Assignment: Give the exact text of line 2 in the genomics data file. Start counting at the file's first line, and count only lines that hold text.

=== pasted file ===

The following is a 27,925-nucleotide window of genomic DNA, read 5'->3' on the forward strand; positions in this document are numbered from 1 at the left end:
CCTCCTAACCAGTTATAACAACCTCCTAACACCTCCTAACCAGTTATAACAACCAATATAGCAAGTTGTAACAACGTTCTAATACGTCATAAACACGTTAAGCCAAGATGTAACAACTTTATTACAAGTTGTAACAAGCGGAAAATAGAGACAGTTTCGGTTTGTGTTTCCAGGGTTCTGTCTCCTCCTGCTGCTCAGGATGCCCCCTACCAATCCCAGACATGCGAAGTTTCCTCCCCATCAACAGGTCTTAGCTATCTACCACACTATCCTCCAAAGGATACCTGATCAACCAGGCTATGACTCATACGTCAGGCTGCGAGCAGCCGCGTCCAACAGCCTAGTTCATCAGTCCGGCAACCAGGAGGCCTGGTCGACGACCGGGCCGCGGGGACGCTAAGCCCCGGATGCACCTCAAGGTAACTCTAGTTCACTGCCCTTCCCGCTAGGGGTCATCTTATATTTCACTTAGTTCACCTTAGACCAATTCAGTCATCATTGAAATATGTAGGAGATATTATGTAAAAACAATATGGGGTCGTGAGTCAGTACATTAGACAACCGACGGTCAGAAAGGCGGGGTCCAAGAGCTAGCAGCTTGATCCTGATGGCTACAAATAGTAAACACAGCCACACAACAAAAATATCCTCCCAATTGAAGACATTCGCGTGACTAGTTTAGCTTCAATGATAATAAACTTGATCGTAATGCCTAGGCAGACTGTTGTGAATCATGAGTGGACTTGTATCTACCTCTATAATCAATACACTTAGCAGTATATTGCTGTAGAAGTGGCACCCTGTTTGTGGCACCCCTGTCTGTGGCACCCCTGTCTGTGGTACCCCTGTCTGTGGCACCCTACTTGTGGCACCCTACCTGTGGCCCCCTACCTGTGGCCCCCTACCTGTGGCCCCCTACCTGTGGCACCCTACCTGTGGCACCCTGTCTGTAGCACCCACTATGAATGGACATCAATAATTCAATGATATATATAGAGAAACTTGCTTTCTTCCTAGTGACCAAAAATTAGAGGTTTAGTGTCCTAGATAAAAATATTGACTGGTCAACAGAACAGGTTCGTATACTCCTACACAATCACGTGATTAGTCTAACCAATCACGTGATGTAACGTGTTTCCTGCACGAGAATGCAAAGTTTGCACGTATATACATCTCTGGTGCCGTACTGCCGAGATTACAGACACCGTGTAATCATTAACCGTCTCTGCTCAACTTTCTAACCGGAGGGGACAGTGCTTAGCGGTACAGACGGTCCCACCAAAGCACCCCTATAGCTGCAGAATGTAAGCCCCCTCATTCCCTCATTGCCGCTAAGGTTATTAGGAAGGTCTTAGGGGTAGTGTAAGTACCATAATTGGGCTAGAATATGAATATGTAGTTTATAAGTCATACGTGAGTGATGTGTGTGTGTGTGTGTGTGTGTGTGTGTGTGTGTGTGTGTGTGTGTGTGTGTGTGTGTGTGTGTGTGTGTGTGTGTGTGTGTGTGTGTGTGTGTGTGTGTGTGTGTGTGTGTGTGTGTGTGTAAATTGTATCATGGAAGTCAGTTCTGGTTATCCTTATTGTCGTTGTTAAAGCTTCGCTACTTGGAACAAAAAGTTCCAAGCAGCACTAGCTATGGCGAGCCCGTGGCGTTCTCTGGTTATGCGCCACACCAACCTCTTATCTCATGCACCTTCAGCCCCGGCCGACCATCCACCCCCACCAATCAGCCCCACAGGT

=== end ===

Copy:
CCTCCTAACCAGTTATAACAACCTCCTAACACCTCCTAACCAGTTATAACAACCAATATAGCAAGTTGTAACAACGTTCTAATACGTCATAAACACGTTAAGCCAAGATGTAACAACTTTATTACAAGTTGTAACAAGCGGAAAATAGAGACAGTTTCGGTTTGTGTTTCCAGGGTTCTGTCTCCTCCTGCTGCTCAGGATGCCCCCTACCAATCCCAGACATGCGAAGTTTCCTCCCCATCAACAGGTCTTAGCTATCTACCACACTATCCTCCAAAGGATACCTGATCAACCAGGCTATGACTCATACGTCAGGCTGCGAGCAGCCGCGTCCAACAGCCTAGTTCATCAGTCCGGCAACCAGGAGGCCTGGTCGACGACCGGGCCGCGGGGACGCTAAGCCCCGGATGCACCTCAAGGTAACTCTAGTTCACTGCCCTTCCCGCTAGGGGTCATCTTATATTTCACTTAGTTCACCTTAGACCAATTCAGTCATCATTGAAATATGTAGGAGATATTATGTAAAAACAATATGGGGTCGTGAGTCAGTACATTAGACAACCGACGGTCAGAAAGGCGGGGTCCAAGAGCTAGCAGCTTGATCCTGATGGCTACAAATAGTAAACACAGCCACACAACAAAAATATCCTCCCAATTGAAGACATTCGCGTGACTAGTTTAGCTTCAATGATAATAAACTTGATCGTAATGCCTAGGCAGACTGTTGTGAATCATGAGTGGACTTGTATCTACCTCTATAATCAATACACTTAGCAGTATATTGCTGTAGAAGTGGCACCCTGTTTGTGGCACCCCTGTCTGTGGCACCCCTGTCTGTGGTACCCCTGTCTGTGGCACCCTACTTGTGGCACCCTACCTGTGGCCCCCTACCTGTGGCCCCCTACCTGTGGCCCCCTACCTGTGGCACCCTACCTGTGGCACCCTGTCTGTAGCACCCACTATGAATGGACATCAATAATTCAATGATATATATAGAGAAACTTGCTTTCTTCCTAGTGACCAAAAATTAGAGGTTTAGTGTCCTAGATAAAAATATTGACTGGTCAACAGAACAGGTTCGTATACTCCTACACAATCACGTGATTAGTCTAACCAATCACGTGATGTAACGTGTTTCCTGCACGAGAATGCAAAGTTTGCACGTATATACATCTCTGGTGCCGTACTGCCGAGATTACAGACACCGTGTAATCATTAACCGTCTCTGCTCAACTTTCTAACCGGAGGGGACAGTGCTTAGCGGTACAGACGGTCCCACCAAAGCACCCCTATAGCTGCAGAATGTAAGCCCCCTCATTCCCTCATTGCCGCTAAGGTTATTAGGAAGGTCTTAGGGGTAGTGTAAGTACCATAATTGGGCTAGAATATGAATATGTAGTTTATAAGTCATACGTGAGTGATGTGTGTGTGTGTGTGTGTGTGTGTGTGTGTGTGTGTGTGTGTGTGTGTGTGTGTGTGTGTGTGTGTGTGTGTGTGTGTGTGTGTGTGTGTGTGTGTGTGTGTGTGTGTGTGTGTGTGTGTGTAAATTGTATCATGGAAGTCAGTTCTGGTTATCCTTATTGTCGTTGTTAAAGCTTCGCTACTTGGAACAAAAAGTTCCAAGCAGCACTAGCTATGGCGAGCCCGTGGCGTTCTCTGGTTATGCGCCACACCAACCTCTTATCTCATGCACCTTCAGCCCCGGCCGACCATCCACCCCCACCAATCAGCCCCACAGGT